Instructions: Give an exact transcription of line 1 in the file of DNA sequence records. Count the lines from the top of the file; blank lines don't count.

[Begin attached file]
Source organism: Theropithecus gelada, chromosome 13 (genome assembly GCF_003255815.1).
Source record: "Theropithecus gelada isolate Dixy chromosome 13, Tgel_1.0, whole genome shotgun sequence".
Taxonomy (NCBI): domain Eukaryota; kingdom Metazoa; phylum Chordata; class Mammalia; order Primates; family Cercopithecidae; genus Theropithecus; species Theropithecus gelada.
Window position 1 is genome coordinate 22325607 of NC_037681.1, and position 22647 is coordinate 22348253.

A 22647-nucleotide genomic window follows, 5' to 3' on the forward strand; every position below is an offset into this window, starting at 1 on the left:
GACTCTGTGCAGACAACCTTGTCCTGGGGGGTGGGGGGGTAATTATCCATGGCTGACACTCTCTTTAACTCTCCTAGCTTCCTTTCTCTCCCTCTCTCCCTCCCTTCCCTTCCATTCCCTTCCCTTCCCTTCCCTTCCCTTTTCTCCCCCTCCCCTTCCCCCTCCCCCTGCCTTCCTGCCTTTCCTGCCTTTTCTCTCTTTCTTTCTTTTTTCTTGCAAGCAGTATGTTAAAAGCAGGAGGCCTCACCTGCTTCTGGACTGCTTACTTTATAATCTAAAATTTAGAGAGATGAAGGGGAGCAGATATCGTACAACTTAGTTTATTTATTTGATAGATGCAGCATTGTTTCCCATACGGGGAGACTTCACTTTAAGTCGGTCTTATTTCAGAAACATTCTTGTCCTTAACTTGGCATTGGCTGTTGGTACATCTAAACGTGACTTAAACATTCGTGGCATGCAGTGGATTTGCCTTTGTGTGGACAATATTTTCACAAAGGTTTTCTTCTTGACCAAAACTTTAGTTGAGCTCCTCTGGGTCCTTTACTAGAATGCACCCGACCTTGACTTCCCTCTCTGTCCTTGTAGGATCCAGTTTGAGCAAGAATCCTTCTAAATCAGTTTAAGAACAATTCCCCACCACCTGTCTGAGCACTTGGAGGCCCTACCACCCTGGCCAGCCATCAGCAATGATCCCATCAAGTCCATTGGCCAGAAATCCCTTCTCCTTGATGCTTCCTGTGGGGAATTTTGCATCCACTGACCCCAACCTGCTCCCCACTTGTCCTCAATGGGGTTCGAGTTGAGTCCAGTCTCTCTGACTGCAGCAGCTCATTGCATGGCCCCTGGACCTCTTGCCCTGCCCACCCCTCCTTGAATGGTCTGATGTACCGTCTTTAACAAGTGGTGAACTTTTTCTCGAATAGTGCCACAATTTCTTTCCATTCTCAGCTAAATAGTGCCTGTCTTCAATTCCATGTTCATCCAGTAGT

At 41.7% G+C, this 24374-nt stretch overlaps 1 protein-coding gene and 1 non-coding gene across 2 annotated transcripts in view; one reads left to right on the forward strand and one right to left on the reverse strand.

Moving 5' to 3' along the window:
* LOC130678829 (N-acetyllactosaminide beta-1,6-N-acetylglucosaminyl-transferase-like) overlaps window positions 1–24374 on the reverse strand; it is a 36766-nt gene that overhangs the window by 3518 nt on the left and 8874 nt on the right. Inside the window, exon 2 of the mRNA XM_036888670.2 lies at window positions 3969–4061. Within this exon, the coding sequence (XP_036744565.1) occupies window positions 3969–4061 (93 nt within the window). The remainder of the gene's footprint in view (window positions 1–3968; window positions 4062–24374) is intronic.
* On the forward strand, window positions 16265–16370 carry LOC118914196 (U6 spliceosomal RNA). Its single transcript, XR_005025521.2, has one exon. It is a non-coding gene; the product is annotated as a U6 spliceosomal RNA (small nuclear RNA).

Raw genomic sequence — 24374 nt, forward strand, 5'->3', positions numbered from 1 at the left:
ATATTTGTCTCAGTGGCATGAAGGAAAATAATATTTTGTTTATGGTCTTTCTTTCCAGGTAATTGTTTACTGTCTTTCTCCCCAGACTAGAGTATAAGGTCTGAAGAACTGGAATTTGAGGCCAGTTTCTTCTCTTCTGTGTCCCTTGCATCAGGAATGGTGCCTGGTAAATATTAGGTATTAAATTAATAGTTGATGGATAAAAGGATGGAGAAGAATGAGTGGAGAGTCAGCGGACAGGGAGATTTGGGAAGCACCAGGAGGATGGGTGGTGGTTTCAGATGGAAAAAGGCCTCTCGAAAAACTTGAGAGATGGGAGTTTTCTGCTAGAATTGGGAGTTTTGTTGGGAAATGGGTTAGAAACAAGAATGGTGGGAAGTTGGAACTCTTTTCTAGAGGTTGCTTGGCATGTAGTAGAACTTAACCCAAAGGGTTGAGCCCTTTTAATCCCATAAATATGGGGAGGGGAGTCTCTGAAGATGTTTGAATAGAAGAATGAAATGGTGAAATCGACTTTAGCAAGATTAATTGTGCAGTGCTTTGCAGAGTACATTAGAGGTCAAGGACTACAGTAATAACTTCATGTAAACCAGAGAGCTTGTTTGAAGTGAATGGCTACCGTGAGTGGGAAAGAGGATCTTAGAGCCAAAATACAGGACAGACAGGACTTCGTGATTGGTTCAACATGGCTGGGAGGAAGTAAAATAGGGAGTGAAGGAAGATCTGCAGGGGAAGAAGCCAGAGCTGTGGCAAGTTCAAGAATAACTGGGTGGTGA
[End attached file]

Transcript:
Source organism: Theropithecus gelada, chromosome 13 (genome assembly GCF_003255815.1).